Brain fog, who hasn’t been there? It can affect the best of preachers. The pressures of the ministry conflict with one’s ability to think clearly and in eventually can hinder the effectiveness of the ministry. A pastor doesn’t punch a clock and return home leaving the business behind. He carries it with him twenty-four seven.
Consider the unusual role of the pastor. He is on call all the time day and night. From the moment of assuming his position there is a spiritual weight that is heavy on his heart. Consider that he is responsible for every decision of the church and for every member of the church. That is a lot of responsibility. According to the Bible he is to care for the souls of men and women. Beside those things that are without, that which cometh upon me daily, the care of all the churches. — 2 Corinthians 11:28. The pastor must preach three sermons every week and often teaching a Sunday School class. After an exhausting Sunday his mind immediately begins to prepare for the upcoming Wednesday service. There is no break except for special speakers or his family vacation. The pondering a pastor gives to his sermons must result in a message from God and pertinent to his members.
But the preaching is not the only aspect of the ministry. There are hospital visits, funerals, weddings, and visitation. There is church maintenance, building programs, the youth, new converts, the church calendar, and the future vision for the church. There may be unruly members as well as family or personal problems. There may be staff members to guide and certainly there will be volunteers that need training and direction. Sometimes all these responsibilities can be over whelming and result in brain fog. An illness of a family member and the pastor’s personal health can all to the stress. It can be overwhelming.
Do all of these unique challenges suggest it is impossible to lead your church or to maintain a joyful countenance? Of course not. Where God guides, He provides. Yet God uses these trials to develop leadership. The ministry can be a great experience for the pastor, his wife and his family. However, without the Lord’s help the ministry can be overwhelming. Seeking godly counsel when needed does not reveal a lack of faith or a weak character. Seeking counsel shows you are gaining wisdom. A great leader learns from his mistakes as well as the mistakes of others.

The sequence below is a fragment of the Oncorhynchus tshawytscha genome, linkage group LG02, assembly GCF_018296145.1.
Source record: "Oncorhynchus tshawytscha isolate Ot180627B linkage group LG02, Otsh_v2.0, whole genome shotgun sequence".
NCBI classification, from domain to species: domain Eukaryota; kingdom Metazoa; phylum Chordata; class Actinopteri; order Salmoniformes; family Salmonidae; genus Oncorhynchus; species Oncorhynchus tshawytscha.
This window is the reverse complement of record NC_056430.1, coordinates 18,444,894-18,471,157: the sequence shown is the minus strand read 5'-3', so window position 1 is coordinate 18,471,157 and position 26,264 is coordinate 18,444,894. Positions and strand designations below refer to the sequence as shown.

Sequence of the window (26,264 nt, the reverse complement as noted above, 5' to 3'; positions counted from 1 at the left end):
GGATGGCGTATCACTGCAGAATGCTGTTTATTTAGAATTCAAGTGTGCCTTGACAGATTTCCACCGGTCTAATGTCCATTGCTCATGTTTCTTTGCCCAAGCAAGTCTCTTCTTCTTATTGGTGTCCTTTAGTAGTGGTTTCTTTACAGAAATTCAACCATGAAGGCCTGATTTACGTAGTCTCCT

Sometimes health issues are the culprit and it is essential to get a good health checkup. The problem may a physical one. It is important to realize that God uses trials and troubles to build our faith. It is in the valley where the fertile soil can be found to grow beautiful flowers and fruit. It has been said, “If it doesn’t kill you, it makes you stronger.” God allows trials to deepen your walk with Him. It is when we are overwhelmed that we turn to God for help. Paul’s thorn in the flesh was given him to keep him from being proud. God’s goal is for Christ to be formed in us. My little children, of whom I travail in birth again until Christ be formed in you, — Galatians 4:19. Taking a brief sabbatical can help clear your mind. Even taking a day off and getting away from all the pressures of the ministry can help to recharge your spiritual batteries. Wise counsel from an experienced preacher can be a great help. If you are experiencing brain fog, you are not alone. There have been many before you and there will be many after. Slow down and seek the Lord and all the fulness of God. He will bear you through. Seek the LORD, and his strength: seek his face evermore. — Psalms 105:4